One of the greatest misconceptions that young people are tempted to believe today is that freedom is choosing how you want to define yourself. That freedom is having the capacity to live according to the way you want.

This was the observation made by Sean McDowell, a US-based apologist and author, during a recent sharing organised by Generations of Virtue, a ministry that is committed to teaching sexual wholeness and integrity as well as equipping families to transform culture.

But what if freedom is really about orienting our lives to the design we were created for, he asked. What if only when we embrace that human beings have been made for a certain design and live according to that, can we truly experience freedom?

Image source: Screenshot from Sean McDowell: The Case for Marriage

Delving into the Christian view of sexuality, the apologetics professor at the Talbot School of Theology leads us to the designer himself – God, the Creator.

In doing so, he shows us how there’s a purpose for sex, there’s a purpose for marriage and there’s a purpose for family. 


Taking us to the opening book in the Bible, McDowell talked about how God created man to be male and female, blessed them and told them to be fruitful, multiply and fill the earth (Genesis 1:27).

That human beings were made male and female was not accidental, he emphasised. 

He said: “You can perform respiration, digestion, blood circulation… but the one biological function you can’t perform alone is reproduction. This is where it takes a male and a female who come together as one.”

This coming together is much more than just a sexual union but two persons becoming one in marriage, on an emotional and spiritual level, and also in childbirth, on a biological level, explained McDowell.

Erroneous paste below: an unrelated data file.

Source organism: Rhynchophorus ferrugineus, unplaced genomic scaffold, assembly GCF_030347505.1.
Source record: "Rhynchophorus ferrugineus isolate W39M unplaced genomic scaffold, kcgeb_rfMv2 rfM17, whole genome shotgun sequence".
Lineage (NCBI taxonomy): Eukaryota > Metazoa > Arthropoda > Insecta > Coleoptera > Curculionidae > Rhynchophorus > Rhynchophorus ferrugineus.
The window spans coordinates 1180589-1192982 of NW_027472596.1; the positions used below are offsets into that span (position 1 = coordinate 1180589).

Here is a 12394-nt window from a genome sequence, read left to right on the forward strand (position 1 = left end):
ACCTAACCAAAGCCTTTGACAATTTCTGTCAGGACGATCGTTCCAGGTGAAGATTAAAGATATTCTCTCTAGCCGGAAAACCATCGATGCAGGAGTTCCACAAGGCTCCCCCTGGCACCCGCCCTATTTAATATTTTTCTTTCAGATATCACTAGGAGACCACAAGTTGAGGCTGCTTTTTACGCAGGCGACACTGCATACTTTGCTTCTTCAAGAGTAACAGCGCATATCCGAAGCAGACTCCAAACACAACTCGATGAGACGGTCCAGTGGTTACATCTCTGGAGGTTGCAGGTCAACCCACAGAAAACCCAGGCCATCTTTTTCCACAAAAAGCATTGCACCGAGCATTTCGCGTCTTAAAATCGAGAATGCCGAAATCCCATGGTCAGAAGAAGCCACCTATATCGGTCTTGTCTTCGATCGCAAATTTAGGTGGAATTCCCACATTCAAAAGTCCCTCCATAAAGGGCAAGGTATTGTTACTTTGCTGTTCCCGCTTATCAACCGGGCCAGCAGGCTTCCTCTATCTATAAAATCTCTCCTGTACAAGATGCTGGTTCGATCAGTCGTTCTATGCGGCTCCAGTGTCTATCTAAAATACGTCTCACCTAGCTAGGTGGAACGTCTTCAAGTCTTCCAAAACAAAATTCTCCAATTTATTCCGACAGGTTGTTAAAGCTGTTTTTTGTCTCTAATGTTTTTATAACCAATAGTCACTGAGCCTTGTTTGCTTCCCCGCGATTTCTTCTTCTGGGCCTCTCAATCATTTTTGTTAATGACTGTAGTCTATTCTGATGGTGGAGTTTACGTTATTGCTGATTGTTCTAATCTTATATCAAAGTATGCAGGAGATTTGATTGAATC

The one biological function you can’t perform alone is reproduction.

Jesus, too, referred to the institution of marriage as between a man and a woman by design.

“‘Haven’t you read,’ he replied, “that at the beginning the Creator ‘made them male and female,’ and said, ‘For this reason a man will leave his father and mother and be united to his wife, and the two will become one flesh’? So they are no longer two, but one flesh. Therefore what God has joined together, let no one separate.” (Matthew 19:4-6)


The conflict arises, however, when we have competing definitions of marriage today. What more, we can’t even agree on what it means to love.

“The cultural definition of love in our day sounds like this: I’ll affirm any designation or life choice you have for yourself… and if don’t then I’m being hateful,” observed McDowell.

But we can’t go along with the cultural definition of love, he cautioned. “We must be willing to do what is best for people and what scripture says because it reflects our designer.”

Drawing inspiration from how he loves his 3 children, McDowell said: “My job as a parent is not to affirm what my kids feel all the time, but to affirm what is best for them and affirm what is right.” 

He then contrasted the cultural view of love with what is described in John 15:13: “Greater love has no one than this: to lay down one’s life for one’s friends.”

We see an example of sacrificial love here, exemplified by Jesus when He laid down his life for those He loved.

McDowell’s point was this: Sacrificial love in our cultural context might mean choosing to speak the truth in love and calling out sin (1 Corinthians 6:9-11), even if it means that others might reject us. Issues of sin are to be taken seriously and not “placed in a category of those we can just agree to disagree on”, he said.

Are we really truly loving our friends if we aren’t truthful about our convictions? May we always bring biblical love into the picture in all our relationships.

And even when we’re discussing issues that matter to God, let us be agents of kindness towards one another, filled with grace because “we understand how much we’ve been forgiven” (Matthew 18:21-35), encouraged McDowell.

  1. Do you struggle with believing that there is a Creator who has designed sex, marriage and family for a certain purpose?
  2. What does experiencing freedom in life mean to you?
  3. How can you reflect and live out biblical love in your relationships today?